Oceanography. VoL 14 , No. 2/2001 31 SEQUAL/FOCAL: First Year Results on the Circulation in the Equatorial Atlantic Figure 6. Tropical instability waves observed in a satellite AVHRR image of sea surface temperature from 1983. [From the cover of Geophys. Res. Lettr., 11, 1984, SEQUAL/FOCAL: First year results on the circulation in the equatorial Atlantic.]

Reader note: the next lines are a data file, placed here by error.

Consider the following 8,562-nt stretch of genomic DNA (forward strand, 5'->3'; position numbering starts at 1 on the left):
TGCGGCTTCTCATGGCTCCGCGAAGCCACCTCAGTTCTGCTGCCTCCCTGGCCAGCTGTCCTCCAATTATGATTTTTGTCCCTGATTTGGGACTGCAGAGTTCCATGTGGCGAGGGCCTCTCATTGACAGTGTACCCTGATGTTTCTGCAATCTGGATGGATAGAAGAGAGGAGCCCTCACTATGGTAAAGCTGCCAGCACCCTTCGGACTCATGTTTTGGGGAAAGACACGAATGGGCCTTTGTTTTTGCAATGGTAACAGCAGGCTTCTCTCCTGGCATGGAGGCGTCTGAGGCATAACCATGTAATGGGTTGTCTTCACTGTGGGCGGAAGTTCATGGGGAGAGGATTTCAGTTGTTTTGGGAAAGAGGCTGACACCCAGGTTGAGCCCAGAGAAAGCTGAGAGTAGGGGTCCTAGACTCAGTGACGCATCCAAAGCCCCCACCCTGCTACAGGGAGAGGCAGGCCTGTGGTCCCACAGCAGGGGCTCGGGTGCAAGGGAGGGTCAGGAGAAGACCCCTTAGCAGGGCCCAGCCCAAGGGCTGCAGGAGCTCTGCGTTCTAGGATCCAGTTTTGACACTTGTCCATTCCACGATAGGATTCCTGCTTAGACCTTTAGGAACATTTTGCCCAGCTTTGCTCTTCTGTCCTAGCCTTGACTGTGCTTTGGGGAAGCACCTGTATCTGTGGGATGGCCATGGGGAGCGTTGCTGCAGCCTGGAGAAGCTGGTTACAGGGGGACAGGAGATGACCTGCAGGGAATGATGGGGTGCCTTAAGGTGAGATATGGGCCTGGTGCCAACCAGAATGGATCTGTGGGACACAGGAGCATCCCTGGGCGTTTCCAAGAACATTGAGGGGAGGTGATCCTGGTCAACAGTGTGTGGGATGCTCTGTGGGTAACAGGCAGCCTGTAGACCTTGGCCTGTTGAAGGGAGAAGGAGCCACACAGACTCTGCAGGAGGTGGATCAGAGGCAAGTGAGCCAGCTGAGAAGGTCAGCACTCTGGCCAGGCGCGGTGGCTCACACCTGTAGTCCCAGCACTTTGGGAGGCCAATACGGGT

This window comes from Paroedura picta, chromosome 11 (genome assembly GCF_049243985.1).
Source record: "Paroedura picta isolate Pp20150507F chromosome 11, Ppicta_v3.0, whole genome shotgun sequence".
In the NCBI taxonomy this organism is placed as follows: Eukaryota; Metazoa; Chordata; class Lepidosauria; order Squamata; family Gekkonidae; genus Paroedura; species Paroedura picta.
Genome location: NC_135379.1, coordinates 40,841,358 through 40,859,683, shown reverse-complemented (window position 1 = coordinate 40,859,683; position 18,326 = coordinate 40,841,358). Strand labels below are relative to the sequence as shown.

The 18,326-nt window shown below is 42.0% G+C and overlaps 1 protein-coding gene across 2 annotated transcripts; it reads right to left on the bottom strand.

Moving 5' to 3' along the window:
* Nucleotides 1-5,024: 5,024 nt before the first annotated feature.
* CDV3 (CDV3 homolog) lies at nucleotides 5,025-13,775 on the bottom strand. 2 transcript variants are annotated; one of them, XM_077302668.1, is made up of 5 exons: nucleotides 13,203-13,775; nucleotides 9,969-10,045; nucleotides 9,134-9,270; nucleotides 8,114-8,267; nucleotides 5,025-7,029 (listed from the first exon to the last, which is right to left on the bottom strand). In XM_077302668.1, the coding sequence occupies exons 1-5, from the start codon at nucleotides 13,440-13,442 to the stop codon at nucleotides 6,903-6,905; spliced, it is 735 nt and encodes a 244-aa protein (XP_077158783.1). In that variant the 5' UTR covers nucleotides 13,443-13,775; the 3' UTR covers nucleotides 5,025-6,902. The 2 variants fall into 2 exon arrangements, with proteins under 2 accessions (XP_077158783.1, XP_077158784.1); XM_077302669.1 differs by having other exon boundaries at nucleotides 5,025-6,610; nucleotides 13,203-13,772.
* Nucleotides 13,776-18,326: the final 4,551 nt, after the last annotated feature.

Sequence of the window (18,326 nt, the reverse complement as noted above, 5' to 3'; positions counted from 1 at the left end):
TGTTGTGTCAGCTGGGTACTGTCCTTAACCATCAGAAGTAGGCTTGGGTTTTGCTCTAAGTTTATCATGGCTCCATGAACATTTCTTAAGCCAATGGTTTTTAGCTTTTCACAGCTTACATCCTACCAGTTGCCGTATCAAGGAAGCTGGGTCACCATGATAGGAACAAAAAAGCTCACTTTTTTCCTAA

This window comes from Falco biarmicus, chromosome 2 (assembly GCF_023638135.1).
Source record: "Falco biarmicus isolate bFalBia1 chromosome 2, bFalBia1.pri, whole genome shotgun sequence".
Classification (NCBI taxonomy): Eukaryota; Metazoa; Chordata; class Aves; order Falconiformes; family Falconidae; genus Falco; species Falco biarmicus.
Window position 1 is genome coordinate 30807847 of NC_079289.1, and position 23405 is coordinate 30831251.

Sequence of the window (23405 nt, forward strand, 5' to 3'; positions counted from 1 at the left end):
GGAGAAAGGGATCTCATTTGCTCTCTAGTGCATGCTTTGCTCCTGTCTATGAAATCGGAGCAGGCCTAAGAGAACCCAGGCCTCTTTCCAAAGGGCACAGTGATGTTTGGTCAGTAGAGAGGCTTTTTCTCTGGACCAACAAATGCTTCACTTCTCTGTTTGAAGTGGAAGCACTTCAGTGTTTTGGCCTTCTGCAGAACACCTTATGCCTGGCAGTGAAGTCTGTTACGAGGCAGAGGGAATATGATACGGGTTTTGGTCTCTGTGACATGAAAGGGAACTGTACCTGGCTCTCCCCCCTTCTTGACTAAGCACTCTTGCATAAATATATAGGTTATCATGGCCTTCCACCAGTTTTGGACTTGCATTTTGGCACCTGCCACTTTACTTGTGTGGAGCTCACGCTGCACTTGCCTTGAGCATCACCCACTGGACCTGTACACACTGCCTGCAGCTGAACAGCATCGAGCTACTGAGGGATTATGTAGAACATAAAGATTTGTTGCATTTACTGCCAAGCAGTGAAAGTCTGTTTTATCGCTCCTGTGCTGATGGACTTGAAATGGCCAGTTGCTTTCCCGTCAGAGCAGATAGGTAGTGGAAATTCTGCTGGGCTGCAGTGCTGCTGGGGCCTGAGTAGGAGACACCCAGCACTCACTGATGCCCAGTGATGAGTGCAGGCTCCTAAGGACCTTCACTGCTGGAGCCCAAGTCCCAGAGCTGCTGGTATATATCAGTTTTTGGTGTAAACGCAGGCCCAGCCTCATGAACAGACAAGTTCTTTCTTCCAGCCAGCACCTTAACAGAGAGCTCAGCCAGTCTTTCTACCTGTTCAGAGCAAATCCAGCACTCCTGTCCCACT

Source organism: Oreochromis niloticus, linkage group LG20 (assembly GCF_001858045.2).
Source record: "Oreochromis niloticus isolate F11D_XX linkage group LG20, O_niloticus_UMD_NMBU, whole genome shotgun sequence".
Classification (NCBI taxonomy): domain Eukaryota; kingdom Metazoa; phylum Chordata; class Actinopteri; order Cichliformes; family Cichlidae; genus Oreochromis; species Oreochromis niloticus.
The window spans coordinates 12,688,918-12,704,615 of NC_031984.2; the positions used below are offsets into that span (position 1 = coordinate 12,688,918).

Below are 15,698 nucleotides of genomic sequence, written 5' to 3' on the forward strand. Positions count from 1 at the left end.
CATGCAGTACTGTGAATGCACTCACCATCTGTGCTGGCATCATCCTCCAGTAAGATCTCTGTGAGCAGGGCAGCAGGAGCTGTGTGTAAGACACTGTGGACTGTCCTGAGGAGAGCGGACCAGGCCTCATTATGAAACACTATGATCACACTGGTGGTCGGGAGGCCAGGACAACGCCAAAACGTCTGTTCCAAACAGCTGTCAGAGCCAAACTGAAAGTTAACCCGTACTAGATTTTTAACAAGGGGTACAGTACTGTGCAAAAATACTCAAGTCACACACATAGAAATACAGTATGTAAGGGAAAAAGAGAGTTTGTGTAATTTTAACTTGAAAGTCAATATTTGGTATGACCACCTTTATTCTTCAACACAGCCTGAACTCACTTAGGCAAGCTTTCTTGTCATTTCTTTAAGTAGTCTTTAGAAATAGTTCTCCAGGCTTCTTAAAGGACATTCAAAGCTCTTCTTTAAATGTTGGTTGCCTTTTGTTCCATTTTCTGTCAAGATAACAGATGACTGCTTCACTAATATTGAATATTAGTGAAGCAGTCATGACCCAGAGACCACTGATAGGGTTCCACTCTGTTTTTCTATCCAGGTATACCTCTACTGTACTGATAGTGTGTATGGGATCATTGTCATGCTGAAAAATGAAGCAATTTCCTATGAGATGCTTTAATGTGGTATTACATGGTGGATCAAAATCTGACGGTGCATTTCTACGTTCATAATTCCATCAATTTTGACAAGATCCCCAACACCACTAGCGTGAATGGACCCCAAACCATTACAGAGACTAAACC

and into the 1990s, and coupled ocean-atmosphere modeling in the tropics came of age. Legacies of these decades are improved data bases of all sorts, an array (TAO) of telemetering moored instruments that spans the entire equatorial Pacific (available at http://www.pmel.noaa.gov), as well as ENSO predictions and diagnostics that are pub- lished monthly (available at http://www.cpc.ncep.noaa.gov). Whereas Knauss described pressure gradient adjusts to oppose the acceleration, variability from a few short cruises, we now have thereby stabilizing the currents. When the currents records that span more than 20 years (see Journal of wiggle they effect an equatorward transfer of momen- Geophysical Research, 103, June 1998 - The TOGA tum and internal energy that diminishes the basis for Decade: Reviewing the Progress of El Nifio Research instability and warms the cold tongue. As such they act and Prediction). as a thermostat regulating seasonal excesses of strong While equatorial waves and ideas on tropical velocity and temperature gradients. The waves tend to coupled ocean-atmosphere interactions provided step- be absent or of lesser magnitude during E1 Nifio years ping stones for impressive scientific advancements, because the gradients are smaller. As the result of near these topics are generally limited to how the equatorial surface current instability, energy is also radiated thermocline varies about some background mean state. downward in the form of equatorially trapped Rossby- Only after recognizing that not all ENSOs are alike nor gravity waves, packets of which were identified in the predictable from a single theory did the scientific Atlantic. community begin looking into the connections between The relatively short record length, subsurface current the subtropics and the tropics. Maturing ideas and meter records of the 1970s provided evidence of the increasing computer resources were obviously also high frequency classes of equatorial trapped waves. factors. Studies of fluid pathways and the mechanisms Basin-scale adjustments of the equatorial thermocline, by which fluid undergoes the changes that occur en however, rely on the longer wavelength, lower frequen- route represent a new research thrust that will guide cy Kelvin and Rossby waves predicted by some and challenge the present generation of ocean scientists. theoreticians but not yet reported in the 1970s. Smiles Having come full circle, back to say Figure 5, we are came to some faces when the longer length, near surface still confronted by the conclusion of Knauss (1966) observations that began in the Pacific in 1979 and then regarding theory and vertical velocity. For example, in the Atlantic in 1981 revealed Kelvin and Rossby Knauss suggested several different interpretations for waves. These were identified in the longer length, near his observations including upwelling, downwelling, surface observations that began in the Pacific in 1979 and mixing. Upwelling above the EUC core seems obvi- and then in the Atlantic in 1981. The excitement on ous and it has been borne out by several independent inter-annual variations was invigorated by the major El studies. The structure of the vertical velocity across and Nifio event of 1983. Forced equatorial long waves below the EUC is less obvious and more controversial. provided a mechanism for converting zonal wind stress Observations during the Tropical Instability Wave variations into equatorial thermocline displacements. Experiment show a vertical profile of vertical velocity Observations and model studies flourished in the 1980s that reverses sign from upwelling to downwelling